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You'd think a vehicle mark notoriously known for lacking originality would make at least a slight effort to step their game up if they've got major marketing dollars to throw behind an idea. Any mediocre idea can be prettied-up with cash. Even cutting another project up, tossing it in the air and making it slightly unrecognizable would be fair game, and it would only take five or six more minutes. But maybe that asks too much of Suzuki.
Make the Logo Bigger unpacks a delectable rant on Suzuki Films, a Suzuki marketing effort aimed at inspiring audiences to move from television to the 'net to find out what happens next in a sultry French Connection-style multi-platform drama called "The Briefcase," which suspiciously echoes BMW Films' "The Hire."
"Maybe it's fitting they copied [BMW] since Suzuki is an imitation of a real car," Bill snarls.
The Consumerist is hosting a survey to determine the best fake marketing blog for 2006. Contestants include McDonald's for its 4Railroads and Mcdmillionwinner flogs, Wal-mart for Walmarting Across America and Sony for All I Want For Xmas Is A PSP. Currently, Sony has the most votes for worst fake blog of 2006. Check out the survey and share your thoughts.
It seemed like such a good idea in theory.
For client Borders, design studio Firstborn created the Gift Squad, a site that aims to make gift-choosing easier but feels more like a horrifying attack by the characters adults find soothing for children but that actually populated our nightmares.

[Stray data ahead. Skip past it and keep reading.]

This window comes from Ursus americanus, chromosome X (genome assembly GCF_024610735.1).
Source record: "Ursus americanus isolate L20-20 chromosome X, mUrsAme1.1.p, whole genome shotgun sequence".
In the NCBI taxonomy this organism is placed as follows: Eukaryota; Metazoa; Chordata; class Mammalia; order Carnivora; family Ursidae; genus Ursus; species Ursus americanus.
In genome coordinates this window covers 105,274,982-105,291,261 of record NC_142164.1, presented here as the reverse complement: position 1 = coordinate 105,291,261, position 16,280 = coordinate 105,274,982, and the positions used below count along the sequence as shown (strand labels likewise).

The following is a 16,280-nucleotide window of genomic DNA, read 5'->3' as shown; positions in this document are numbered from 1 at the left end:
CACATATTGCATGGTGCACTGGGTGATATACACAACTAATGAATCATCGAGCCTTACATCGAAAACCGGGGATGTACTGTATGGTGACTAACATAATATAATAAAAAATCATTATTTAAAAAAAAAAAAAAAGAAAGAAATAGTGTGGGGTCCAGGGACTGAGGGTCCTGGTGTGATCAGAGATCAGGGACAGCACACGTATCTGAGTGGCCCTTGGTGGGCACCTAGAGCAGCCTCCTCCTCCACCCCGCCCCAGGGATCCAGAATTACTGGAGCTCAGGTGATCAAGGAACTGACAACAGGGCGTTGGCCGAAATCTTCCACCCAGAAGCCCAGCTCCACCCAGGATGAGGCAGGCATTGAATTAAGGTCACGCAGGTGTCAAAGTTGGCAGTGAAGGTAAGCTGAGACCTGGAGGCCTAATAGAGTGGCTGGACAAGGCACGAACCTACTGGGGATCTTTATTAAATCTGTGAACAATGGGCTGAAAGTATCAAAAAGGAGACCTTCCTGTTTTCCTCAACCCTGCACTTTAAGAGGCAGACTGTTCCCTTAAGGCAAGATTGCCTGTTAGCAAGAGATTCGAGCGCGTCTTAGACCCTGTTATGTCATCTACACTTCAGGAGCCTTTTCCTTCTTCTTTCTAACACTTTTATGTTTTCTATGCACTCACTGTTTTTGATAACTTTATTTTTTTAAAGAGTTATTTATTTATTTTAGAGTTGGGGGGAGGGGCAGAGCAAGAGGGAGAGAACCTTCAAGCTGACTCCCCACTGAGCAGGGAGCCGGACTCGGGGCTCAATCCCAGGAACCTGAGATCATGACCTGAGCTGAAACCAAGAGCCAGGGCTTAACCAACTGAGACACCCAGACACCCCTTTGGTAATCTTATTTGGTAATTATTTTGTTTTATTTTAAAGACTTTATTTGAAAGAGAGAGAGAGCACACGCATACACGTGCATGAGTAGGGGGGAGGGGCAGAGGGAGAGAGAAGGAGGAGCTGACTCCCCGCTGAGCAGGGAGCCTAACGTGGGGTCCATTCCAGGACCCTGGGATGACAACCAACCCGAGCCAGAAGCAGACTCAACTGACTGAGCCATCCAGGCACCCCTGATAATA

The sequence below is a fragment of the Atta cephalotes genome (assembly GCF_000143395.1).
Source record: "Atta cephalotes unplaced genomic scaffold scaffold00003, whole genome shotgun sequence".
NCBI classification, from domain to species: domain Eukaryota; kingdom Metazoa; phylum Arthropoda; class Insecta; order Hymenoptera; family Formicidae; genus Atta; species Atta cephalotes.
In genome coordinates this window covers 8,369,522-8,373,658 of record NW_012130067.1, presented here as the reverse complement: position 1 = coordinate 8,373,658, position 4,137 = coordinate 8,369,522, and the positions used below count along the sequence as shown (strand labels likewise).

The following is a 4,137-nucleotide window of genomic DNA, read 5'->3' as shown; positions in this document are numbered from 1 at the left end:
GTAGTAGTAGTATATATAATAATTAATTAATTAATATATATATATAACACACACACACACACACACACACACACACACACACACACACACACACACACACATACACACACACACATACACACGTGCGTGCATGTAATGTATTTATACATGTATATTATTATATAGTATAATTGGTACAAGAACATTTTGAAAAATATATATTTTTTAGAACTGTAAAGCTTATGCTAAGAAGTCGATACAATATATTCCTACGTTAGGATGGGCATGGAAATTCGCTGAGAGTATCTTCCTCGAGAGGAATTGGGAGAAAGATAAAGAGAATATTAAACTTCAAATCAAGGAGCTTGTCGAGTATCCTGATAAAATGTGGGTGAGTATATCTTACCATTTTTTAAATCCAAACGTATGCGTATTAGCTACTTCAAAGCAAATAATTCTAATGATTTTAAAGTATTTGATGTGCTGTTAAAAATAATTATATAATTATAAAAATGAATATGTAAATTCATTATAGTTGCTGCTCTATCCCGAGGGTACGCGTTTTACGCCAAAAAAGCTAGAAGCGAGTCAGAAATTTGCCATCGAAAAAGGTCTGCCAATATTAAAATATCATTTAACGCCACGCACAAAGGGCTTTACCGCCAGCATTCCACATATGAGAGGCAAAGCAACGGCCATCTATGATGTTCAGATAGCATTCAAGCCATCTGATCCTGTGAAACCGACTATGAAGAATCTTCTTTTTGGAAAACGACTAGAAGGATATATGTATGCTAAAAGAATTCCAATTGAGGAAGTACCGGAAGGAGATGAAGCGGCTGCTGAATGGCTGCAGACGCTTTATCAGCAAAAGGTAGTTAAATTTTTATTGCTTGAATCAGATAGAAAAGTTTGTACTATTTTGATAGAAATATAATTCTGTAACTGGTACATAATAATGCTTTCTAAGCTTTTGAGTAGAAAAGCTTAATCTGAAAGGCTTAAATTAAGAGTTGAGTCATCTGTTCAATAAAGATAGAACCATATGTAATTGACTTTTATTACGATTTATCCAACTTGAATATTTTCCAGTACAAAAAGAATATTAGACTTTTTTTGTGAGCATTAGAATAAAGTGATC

We dug the idea of an elf-chat. That could work. But Gift Squad asks a bunch of confusing and seeming unrelated questions generated by nothing that appears to be human. And along the way you're bounced across five other vapidly-happy "experts" (the nutcracker, the teddy bear, etc) on this quest that's starting to feel like the search for the holy grail - and all you want is for some human being playing elf to say "I know what to get your mom! She'll love a box of truffles from Borders! Would you like to order now?" or something similarly simple.
Do we ask so much?
Poor Henderson Bas can't catch a break. First Henderson Bas President Dawna Henderson was miffed that employees didn't properly clean their spaces during the agency's monthly Round Up and wrote a scathing email leaked to Adrants early this year. Second, upon trying to make a joke out of the event, Henderson altered the agency site to read "Please Come Back Later. We're Busy Cleaning" with a t-shirt offer and a red "As Seen on Adrants" logo but she also, alledgedly, fired the employee who leaked the email. Third, one of the agencies managers chastised underlings for not properly cleaning up after assembling some office furniture.
It's sad we even need an ad campaign to tell people how to take care of their babies but that's the mission of a current New York City transit campaign for the city's Administration for Children's Services and Department of Health and Mental Hygiene (mental hygiene? that's a new one). Unfortunately, there are idiots in this world that do need to be told some very obvious things about caring for a baby. Trouble is, this campaign seems to confuse more than educate - well, at least to those mentally hygiene-challenged types.
Ironi Sans sent us this video clip of two of the campaign's subway cards placed next to each other. The first reads, "Don't Leave Him Alone." The second reads, "It's Safest For Him to Sleep Alone." That sort of "education" is sure to make a mentally hygiene-challenged person's logic loop explode which is quite the opposite, we're sure, of the campaign's intent.